Sunday was at beautiful day at Venice Beach not a cloud in the sky, no smog, you could actually see Catalina Island!
So this week my theme of the week will be guess what… Venice Beach!
Here’s a little history about Venice Beach for those of you that have only seen it on television.
The world famous Venice Beach Board Walk is not to be missed. If you are visiting the Los Angeles area, you owe it to yourself to come to Southern California’s number one visitor attraction. Stretching about one a half miles along the manicured sands of the Pacific Ocean, the boardwalk is a large part of what makes Venice unique. On the west side of the “walk” are hundreds of street vendors and performers. You can see everything from break-dancing to broken glass walking. Mimes to musicians, jugglers to jesters and everything in between make up the human landscape. You can have your fortune read, get a temporary tattoo or have your name written on a grain of rice. If souvenirs is what you are after then the boardwalk is the place to go. The Westside offers unique arts and crafts, odds and ends and one of kinds only obtainable here. Paintings, photos, rocks of various sorts and sculptures are among the popular offerings. On the Eastside are the store fronts of the boardwalk. Here you will find every sort of t-shirt under the sun. From the politically motivated to sexually charged to the plain old Venice Beach t-shirt there is sure to be one for everybody. In addition, there are tattoo and piercing stores, skate and surf shops, medical marijuana dispensaries and more. You can buy sun glasses, vaporizers, beer and shoes. This is all in addition to the large selection of restaurants, juice spots and bars. In summary, packed into its one and a half mile, the boardwalk has more diversity in demographics and retail then probably anywhere else in the world. There is reason it so famous. Come and see for yourself!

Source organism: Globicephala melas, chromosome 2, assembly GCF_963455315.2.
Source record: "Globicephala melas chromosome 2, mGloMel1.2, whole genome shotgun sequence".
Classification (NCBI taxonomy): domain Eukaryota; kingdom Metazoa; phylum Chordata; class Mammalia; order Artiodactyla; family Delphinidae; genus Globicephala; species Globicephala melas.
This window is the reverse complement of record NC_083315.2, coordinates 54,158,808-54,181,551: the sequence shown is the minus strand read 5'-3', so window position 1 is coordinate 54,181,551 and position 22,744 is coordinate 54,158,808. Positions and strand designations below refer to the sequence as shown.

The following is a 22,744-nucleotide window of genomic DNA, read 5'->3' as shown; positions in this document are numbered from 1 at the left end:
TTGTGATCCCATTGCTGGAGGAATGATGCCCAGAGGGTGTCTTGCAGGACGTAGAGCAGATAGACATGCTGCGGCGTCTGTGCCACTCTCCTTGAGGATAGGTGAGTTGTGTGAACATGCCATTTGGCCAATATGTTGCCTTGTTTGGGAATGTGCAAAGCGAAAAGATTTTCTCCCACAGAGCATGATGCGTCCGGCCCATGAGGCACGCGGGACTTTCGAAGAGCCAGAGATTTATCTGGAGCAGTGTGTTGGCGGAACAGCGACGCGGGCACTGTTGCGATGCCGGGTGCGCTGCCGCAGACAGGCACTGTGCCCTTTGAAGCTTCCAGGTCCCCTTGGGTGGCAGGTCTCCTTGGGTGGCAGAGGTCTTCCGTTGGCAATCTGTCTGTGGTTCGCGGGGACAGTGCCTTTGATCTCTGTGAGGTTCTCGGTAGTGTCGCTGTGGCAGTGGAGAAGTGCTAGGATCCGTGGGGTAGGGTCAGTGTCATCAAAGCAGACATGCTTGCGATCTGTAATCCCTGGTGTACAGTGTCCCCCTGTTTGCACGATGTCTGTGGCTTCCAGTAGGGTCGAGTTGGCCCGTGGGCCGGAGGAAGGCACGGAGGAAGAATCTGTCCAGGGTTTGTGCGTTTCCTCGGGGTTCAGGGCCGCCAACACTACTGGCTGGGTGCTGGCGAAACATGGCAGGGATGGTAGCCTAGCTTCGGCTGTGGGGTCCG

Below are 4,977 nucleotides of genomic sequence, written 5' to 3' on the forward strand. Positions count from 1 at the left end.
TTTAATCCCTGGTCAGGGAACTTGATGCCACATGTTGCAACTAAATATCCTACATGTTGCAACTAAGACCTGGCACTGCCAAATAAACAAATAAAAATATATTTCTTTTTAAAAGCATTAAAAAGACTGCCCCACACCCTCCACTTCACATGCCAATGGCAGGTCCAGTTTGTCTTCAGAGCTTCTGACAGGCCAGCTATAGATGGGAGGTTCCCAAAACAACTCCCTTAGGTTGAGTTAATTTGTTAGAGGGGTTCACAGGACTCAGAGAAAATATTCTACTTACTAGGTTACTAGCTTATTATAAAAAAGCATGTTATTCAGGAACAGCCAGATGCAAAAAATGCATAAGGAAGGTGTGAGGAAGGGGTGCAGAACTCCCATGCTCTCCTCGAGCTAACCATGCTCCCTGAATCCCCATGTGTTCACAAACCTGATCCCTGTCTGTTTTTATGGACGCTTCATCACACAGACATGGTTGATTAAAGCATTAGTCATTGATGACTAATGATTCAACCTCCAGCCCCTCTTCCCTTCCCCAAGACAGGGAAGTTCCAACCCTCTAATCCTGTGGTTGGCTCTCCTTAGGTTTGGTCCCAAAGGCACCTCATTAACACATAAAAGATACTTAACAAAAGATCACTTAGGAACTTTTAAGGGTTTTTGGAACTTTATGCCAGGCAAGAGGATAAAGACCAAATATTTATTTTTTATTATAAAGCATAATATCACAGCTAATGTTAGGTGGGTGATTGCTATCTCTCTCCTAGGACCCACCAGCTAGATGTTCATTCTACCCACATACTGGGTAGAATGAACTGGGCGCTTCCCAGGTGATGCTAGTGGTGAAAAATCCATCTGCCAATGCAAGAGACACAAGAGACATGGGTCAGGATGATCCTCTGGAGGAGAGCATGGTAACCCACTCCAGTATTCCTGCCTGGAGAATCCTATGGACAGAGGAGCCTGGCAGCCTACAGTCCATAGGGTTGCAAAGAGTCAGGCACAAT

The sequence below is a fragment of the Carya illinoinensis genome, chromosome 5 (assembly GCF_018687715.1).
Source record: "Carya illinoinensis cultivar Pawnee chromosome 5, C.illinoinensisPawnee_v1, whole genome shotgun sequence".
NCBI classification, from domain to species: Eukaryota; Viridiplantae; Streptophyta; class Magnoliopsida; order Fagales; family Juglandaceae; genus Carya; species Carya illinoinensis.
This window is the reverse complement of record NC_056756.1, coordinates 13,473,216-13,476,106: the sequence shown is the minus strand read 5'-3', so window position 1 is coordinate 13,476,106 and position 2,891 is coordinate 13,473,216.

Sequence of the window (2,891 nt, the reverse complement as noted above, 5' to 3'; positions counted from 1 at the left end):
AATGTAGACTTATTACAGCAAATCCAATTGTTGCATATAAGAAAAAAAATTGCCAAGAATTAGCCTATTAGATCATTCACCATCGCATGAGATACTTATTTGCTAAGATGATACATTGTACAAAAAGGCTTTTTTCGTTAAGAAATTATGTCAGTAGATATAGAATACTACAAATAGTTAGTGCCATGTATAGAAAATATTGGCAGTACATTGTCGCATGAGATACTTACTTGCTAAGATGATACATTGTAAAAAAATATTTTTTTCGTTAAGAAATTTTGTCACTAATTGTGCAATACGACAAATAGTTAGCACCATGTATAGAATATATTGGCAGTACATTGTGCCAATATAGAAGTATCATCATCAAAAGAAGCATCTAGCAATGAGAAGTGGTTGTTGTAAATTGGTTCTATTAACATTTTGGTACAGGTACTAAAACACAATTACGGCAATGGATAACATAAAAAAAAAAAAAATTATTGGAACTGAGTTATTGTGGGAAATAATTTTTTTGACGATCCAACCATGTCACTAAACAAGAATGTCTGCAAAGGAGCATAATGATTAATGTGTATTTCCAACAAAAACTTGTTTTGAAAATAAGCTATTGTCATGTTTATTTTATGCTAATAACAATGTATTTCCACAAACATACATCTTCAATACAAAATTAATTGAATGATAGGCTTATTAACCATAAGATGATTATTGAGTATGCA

Quote of the Day:
We tend to forget that happiness doesn’t come as a result of getting something we don’t have, but rather of recognizing and appreciating what we do have. — Frederick Keonig